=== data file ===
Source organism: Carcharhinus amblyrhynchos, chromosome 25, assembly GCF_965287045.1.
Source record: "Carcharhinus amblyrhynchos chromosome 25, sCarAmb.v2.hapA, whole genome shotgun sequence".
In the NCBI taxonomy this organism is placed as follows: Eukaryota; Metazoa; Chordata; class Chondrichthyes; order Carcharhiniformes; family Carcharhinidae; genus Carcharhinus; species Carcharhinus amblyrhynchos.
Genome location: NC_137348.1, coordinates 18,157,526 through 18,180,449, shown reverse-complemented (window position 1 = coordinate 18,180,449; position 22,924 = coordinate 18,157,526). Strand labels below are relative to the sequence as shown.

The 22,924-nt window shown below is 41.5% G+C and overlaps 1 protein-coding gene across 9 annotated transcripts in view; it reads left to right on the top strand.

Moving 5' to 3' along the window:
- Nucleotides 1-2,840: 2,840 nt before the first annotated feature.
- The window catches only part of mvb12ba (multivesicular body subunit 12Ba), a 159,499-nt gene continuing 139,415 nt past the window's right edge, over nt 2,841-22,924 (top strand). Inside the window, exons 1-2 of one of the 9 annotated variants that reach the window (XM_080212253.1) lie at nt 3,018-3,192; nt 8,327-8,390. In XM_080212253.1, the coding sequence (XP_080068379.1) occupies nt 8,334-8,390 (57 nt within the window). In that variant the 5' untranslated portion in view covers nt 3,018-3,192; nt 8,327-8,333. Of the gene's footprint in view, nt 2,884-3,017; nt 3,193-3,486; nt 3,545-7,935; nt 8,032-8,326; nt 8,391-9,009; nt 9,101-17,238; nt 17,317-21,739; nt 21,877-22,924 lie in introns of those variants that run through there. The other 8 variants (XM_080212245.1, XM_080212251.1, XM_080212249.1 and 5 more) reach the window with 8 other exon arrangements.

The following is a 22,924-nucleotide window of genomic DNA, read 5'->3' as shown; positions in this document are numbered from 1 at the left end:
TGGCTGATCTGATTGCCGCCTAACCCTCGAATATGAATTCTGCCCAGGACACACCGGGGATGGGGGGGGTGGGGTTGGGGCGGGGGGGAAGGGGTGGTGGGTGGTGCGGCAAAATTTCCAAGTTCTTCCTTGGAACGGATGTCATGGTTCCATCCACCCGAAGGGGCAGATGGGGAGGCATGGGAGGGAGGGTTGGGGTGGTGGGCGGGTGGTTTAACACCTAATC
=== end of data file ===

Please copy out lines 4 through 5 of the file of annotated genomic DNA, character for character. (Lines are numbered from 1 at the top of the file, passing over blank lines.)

Genome location: NC_137348.1, coordinates 18,157,526 through 18,180,449, shown reverse-complemented (window position 1 = coordinate 18,180,449; position 22,924 = coordinate 18,157,526). Strand labels below are relative to the sequence as shown.

The 22,924-nt window shown below is 41.5% G+C and overlaps 1 protein-coding gene across 9 annotated transcripts in view; it reads left to right on the top strand.